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Caesars plans mid-January bankruptcy to shed debt

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    The Caesars Palace hotel-casino in Las Vegas. Caesars Entertainment officials say an early proposal to restructure company finances would have converted its debt-heavy division into a real estate investment trust.

LAS VEGAS >> Caesars Entertainment officials say they have a plan to shed $10 billion in debt from its weighed-down operations division and the OK from some creditors, putting Caesars Entertainment Operating Company on track to file for bankruptcy by mid-January to reorganize finances on its own terms.

In it, the company’s $18.4 billion in debt would shrink to $8.6 billion. It also wouldn’t be on the hook for $1.7 billion in annual interest payments, just $450 million.

But it’s far from a done deal.

There’s no guarantee the company’s plan will get a nod from the bankruptcy court or gambling regulators. And the company says the plan can’t happen if there are any lawsuits against it.

The agreement also needs more creditors on board, based on the company’s financial filing to the Securities and Exchange Commission. So far, the holders of 38 percent of the company’s debt are in but the company needs the holders of at least 60 percent of its debt to sign on, too.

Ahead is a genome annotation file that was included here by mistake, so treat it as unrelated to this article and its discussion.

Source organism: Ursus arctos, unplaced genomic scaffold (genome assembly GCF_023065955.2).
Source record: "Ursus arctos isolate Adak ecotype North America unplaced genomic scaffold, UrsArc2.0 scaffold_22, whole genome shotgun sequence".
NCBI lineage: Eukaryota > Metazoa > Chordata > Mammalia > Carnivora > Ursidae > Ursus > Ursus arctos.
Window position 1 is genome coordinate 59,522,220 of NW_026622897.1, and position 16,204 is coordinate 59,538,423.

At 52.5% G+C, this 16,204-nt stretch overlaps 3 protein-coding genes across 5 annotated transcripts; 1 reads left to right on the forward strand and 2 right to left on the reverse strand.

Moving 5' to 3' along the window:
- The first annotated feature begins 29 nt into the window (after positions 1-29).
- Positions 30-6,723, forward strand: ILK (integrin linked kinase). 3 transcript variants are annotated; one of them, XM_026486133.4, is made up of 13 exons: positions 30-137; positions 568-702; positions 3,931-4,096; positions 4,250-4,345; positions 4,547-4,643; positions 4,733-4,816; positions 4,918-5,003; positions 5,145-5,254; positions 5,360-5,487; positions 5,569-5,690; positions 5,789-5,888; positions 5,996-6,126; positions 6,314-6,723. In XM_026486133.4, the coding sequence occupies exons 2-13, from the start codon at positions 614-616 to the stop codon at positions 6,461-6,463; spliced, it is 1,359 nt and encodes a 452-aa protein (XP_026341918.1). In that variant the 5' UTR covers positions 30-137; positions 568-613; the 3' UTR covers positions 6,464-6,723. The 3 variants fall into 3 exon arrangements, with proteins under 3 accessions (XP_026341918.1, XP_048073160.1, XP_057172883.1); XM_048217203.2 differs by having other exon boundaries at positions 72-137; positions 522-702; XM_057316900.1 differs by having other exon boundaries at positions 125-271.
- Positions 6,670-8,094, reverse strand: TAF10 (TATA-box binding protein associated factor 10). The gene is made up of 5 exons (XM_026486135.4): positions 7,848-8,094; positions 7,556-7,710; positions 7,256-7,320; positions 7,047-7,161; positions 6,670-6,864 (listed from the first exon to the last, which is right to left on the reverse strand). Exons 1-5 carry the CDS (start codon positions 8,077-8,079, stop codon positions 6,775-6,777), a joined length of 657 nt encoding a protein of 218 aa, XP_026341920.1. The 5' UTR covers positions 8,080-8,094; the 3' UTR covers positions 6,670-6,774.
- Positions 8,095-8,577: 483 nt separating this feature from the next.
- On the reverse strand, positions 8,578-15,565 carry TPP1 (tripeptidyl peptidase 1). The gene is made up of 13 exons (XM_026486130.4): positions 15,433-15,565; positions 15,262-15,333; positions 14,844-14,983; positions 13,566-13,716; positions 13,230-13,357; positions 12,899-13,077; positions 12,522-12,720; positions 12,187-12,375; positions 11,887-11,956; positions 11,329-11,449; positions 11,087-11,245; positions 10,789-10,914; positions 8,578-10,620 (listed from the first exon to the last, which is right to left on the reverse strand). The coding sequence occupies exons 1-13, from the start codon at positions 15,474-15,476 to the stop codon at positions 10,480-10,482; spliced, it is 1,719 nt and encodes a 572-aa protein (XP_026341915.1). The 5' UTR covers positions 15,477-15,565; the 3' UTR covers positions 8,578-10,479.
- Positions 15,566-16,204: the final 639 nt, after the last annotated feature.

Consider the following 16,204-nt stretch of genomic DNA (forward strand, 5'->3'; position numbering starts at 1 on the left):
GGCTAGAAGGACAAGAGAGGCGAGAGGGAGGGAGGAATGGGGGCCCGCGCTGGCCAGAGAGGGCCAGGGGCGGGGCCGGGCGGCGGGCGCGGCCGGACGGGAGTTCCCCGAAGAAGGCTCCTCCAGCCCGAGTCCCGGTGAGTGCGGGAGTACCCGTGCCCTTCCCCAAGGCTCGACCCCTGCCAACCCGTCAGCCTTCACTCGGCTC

According to the filing, the agreement requires Caesars’ operating company to voluntarily file for bankruptcy on Jan. 15 or no later than Jan. 20.

Creditors would also recover investments in cash and new debt, according to the terms outlined in the filing. Senior lenders would get $705 million in cash and $3.25 billion in new debt. Senior noteholders would get $413 million in cash and $2.3 billion in new debt.

Fitch Ratings financial analyst Alex Bumazhny said the company’s description of its plan didn’t offer too many surprises except for Caesars’ offer to sweeten the deal for lenders by offering $1.45 billion in cash to creditors who would rather have it than new debt under the plan.

While the announcement represented progress in Caesars ongoing efforts to overcome its heavy debt and negotiate with creditors, with a few leaving those discussions and in some cases suing the company, Bumazhny said Friday that the plan left plenty of uncertainty.

The plan appeared to be similar to recent disclosures from the company and creditors, with a proposal to split its Caesars Entertainment Operating Company into two companies, a publicly traded real estate investment trust that would own the hotel-casinos and an operating company that would pay $635 million annually to lease them.

It also involves mortgaging Caesars Palace on the Las Vegas Strip to raise $2.6 billion with much of the cash paying off creditors.

CEO Gary Loveman said in a statement Friday that no one visiting the company’s hotel-casinos should notice a difference.

"Business operations at all properties and the Total Rewards program will continue as usual throughout the balance sheet restructuring process," he said.

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